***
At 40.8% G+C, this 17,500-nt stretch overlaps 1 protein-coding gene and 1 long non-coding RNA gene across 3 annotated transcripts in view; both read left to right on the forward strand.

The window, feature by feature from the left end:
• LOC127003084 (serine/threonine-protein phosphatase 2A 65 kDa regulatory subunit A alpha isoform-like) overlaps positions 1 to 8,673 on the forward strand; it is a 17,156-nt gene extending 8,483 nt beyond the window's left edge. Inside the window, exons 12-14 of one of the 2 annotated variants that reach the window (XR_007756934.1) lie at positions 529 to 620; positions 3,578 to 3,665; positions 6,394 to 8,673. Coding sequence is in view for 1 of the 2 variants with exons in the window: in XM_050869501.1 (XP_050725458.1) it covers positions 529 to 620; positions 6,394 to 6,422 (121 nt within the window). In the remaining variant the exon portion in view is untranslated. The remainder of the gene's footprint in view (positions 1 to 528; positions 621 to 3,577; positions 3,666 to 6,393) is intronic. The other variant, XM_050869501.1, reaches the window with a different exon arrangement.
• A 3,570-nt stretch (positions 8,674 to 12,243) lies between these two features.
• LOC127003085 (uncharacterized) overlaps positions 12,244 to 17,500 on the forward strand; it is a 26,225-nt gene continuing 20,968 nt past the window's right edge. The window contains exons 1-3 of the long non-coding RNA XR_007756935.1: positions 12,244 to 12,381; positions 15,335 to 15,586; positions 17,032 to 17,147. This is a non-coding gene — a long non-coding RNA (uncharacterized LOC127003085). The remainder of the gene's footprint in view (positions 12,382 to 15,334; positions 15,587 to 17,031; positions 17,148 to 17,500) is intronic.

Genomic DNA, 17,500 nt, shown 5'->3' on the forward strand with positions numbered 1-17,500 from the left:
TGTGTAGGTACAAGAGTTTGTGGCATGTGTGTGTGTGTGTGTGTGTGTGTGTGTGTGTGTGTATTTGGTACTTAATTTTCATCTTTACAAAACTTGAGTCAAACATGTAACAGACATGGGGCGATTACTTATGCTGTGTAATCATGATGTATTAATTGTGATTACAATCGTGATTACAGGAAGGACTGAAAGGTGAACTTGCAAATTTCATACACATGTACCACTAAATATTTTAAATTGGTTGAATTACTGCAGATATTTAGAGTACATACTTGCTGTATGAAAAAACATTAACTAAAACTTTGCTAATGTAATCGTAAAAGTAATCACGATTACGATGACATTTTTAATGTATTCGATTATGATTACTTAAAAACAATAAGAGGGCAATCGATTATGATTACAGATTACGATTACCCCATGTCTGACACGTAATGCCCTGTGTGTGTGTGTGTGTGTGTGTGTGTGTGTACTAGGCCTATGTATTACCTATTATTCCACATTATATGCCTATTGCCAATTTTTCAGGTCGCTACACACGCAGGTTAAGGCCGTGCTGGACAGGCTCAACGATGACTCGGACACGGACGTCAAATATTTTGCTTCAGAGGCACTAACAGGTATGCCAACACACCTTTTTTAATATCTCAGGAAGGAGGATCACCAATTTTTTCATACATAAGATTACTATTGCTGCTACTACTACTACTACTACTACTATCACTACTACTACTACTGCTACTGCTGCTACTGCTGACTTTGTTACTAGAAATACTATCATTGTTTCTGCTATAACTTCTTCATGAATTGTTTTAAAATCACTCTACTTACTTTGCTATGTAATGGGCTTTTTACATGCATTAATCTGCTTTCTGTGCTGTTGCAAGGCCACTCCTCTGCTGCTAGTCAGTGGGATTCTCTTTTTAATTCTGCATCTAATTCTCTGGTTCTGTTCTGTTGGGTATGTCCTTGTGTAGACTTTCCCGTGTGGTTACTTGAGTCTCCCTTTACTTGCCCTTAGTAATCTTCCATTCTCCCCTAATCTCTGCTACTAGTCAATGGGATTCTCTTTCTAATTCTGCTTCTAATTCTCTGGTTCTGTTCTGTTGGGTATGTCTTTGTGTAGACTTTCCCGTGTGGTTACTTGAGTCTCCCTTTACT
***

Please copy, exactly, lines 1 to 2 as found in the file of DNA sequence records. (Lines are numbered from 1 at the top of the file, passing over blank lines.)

At 40.8% G+C, this 17,500-nt stretch overlaps 1 protein-coding gene and 1 long non-coding RNA gene across 3 annotated transcripts in view; both read left to right on the forward strand.

The window, feature by feature from the left end: